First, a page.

Money markets have pushed back their expectations for the first interest rate cut by the Federal Reserve after shock US employment figures.

Traders are not pricing in a first interest cut by the Fed until September, having earlier predicted the move would have certainly happened by July.

It comes after “blockbuster” US employment data came in much higher than expected.

The US economy added 303,000 jobs in March, up from a downwardly revised 270,000 in February and much higher than the 214,000 predicted by analysts.

The pound dropped sharply following the data, falling as much as 0.7pc against the dollar below $1.26.

However, markets on Wall Street moved higher in early trading as the data also revealed unemployment fell slightly to 3.8pc and wage growth slowed to 4.1pc.

A rate cut by the Federal Reserve in June is still given a roughly 50pc chance.

Paul Ashworth, chief North America economist at Capital Economics, said: “The blockbuster 303,000 increase in non-farm payrolls in March supports the Fed’s position that the resilience of the economy means it can take its time with rate cuts, which might now not begin until the second half of this year.”

Preston Caldwell, chief US economist at Morningstar, added: “There is no weakness in the job market which would impel the Fed to quickly cut, but no tightness which would prohibit a cut either.

“Fed decisions in upcoming meetings will hinge mainly on the inflation data. We continue to expect slowdown in job growth in the second half of 2024 in response to slowing economic growth.”

Read the latest updates below.

Thanks for joining us today. We’ll be back blogging on market news on Monday, but I’ll leave you with more about the report that Elon Musk has axed a planned entry-level Tesla:

Read the full story…

Civil servants at Britain’s official statistics body have voted to go on strike after being asked to work in the office for two days a week. Lucy Burton reports:

Read the full story…

The FTSE 100 closed down 0.8pc today. PaddyPower owner Flutter Entertainment rose the most, up 1.15pc, followed by BAE Systems, up 0.99pc. The biggest faller was Ocado, down 9pc, followed by St James’s Place, down 4.3pc.

The FTSE 250 fell 0.7pc. The biggest riser was Endeavour Mining, up 2.3pc, followed by investment company ICG Enterprise Trust, up 2.2pc. The biggest faller was Aston Martin, down 4.7pc, followed by investment manager Ashmore, down 2.54c.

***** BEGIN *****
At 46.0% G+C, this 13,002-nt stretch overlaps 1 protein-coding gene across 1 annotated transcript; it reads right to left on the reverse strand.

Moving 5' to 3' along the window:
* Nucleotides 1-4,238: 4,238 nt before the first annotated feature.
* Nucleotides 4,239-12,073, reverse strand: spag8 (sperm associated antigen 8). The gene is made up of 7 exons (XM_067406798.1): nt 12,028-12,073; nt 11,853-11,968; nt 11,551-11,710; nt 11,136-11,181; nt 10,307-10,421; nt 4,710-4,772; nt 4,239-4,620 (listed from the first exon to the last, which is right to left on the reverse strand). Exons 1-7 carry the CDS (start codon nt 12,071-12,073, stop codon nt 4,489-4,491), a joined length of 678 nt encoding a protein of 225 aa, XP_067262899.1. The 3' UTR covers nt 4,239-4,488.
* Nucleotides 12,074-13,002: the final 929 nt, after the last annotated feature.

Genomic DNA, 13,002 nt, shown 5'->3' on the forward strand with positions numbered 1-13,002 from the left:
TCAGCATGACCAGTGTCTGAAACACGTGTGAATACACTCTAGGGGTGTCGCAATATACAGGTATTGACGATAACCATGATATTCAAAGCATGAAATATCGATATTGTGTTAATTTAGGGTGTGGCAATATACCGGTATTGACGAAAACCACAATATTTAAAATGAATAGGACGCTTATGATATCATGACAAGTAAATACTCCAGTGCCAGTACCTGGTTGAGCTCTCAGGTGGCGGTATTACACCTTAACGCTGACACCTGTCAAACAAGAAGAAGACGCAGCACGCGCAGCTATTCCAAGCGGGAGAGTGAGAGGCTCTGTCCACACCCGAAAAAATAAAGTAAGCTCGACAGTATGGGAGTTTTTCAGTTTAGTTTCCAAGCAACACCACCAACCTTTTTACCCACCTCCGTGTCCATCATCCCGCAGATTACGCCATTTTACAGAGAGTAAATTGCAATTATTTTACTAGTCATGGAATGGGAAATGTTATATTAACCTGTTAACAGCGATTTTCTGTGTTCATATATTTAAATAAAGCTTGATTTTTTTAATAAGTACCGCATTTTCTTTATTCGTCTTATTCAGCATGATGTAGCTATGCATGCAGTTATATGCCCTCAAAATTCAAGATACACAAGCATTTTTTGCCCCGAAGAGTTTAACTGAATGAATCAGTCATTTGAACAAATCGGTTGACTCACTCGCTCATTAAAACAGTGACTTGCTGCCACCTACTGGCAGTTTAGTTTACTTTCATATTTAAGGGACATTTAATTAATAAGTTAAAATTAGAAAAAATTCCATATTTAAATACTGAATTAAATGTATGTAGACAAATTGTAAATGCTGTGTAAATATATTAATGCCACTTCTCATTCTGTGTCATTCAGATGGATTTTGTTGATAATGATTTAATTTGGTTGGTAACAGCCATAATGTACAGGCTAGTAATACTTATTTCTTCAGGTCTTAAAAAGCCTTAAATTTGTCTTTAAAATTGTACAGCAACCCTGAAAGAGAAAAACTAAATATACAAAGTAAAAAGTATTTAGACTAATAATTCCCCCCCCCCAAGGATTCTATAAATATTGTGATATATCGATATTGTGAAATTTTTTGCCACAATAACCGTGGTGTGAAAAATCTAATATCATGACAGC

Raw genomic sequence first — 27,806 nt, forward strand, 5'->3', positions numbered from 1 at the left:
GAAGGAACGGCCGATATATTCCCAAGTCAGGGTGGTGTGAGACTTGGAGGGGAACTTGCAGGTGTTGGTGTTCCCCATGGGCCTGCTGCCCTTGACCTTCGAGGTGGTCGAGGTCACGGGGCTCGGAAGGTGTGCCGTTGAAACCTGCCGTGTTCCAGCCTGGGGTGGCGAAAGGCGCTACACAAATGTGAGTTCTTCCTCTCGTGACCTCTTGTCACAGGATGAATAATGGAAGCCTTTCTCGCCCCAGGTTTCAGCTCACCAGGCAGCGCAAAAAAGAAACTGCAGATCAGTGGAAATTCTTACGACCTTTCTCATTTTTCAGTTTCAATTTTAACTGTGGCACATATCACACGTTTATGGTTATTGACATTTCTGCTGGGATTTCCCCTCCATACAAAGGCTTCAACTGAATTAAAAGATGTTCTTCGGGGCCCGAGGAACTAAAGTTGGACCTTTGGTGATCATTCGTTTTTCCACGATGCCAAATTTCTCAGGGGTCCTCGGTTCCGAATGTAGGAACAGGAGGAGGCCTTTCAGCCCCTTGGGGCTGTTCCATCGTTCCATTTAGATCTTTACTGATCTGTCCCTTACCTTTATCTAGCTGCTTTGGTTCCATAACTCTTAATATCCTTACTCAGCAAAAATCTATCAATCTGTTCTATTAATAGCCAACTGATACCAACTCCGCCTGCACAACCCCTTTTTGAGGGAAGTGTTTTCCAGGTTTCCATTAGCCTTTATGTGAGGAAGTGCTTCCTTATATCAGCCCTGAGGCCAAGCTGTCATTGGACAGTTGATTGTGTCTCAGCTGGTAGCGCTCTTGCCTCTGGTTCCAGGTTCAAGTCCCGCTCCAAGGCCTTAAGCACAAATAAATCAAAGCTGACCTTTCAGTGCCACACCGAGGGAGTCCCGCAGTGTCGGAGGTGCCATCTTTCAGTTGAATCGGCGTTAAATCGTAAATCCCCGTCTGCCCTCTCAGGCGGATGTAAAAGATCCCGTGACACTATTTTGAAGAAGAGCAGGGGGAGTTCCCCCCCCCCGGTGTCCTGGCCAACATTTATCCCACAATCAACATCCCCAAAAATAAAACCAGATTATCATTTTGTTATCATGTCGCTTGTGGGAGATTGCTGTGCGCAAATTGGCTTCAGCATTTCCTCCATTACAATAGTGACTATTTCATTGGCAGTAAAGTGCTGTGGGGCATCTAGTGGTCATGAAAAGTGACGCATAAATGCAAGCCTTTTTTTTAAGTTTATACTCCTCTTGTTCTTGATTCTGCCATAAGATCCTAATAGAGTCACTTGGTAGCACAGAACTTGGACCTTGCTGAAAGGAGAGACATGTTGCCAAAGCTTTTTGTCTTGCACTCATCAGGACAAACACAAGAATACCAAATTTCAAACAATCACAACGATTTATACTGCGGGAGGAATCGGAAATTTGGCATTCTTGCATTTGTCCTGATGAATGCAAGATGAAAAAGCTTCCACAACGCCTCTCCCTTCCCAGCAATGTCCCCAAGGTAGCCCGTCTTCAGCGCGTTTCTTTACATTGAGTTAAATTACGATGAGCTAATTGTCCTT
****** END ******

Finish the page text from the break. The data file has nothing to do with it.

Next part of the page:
Tesla has canceled the long-promised inexpensive car that investors have been counting on to drive its growth into a mass-market automaker, according to three sources familiar with the matter and company messages seen by Reuters.

The carmaker will continue developing self-driving robotaxis on the same small-vehicle platform, the sources said.

The decision represents an abandonment of a longstanding goal that Tesla chief Elon Musk has often characterised as its primary mission: affordable electric cars for the masses. His first “master plan” for the company in 2006 called for manufacturing luxury models first, then using the profits to finance a “low cost family car.”

He has since repeatedly promised such a vehicle to investors and consumers. In January, Mr Musk told investors that Tesla planned to start production of the affordable model at its Texas factory in the second half of 2025, following an exclusive Reuters report detailing those plans.

The now-defunct entry-level vehicle, sometimes described as the Model 2, was expected to start at about $25,000 (£19,800).

The Telegraph has approached Tesla for comment.

A German “robo-shop” has hit out at a court decision to prevent it opening on Sundays amid a row over whether federal laws enshrining weekend rest should apply to unmanned stores. Hannah Boland reports:

Read the full story…

Tesla is cutting prices in America after as it struggles with excess stock.

Bloomberg reported that the carmarker produced 46,561 more vehicles than it delivered in the first quarter of the year, and is now cutting prices of some cars by around $5,000 (£4,000).

Tesla shares are down 0.6pc in trading today, or 31.6pc since the start of the year.

Tesco is expected to reveal higher profits as sales have continued to grow despite a slowdown in food price inflation.

Investors have been in positive spirits in recent months, particularly after Tesco upgraded its profit targets in a post-Christmas trading update.

Its shares struck their highest level for almost two years as a result, with the retail giant’s investment in pricing helping to maintain growth despite competition from fast-growing discount rivals.

Shareholders in the business will be hopeful that this can translate to another positive trading outlook when it updates the market on April 10.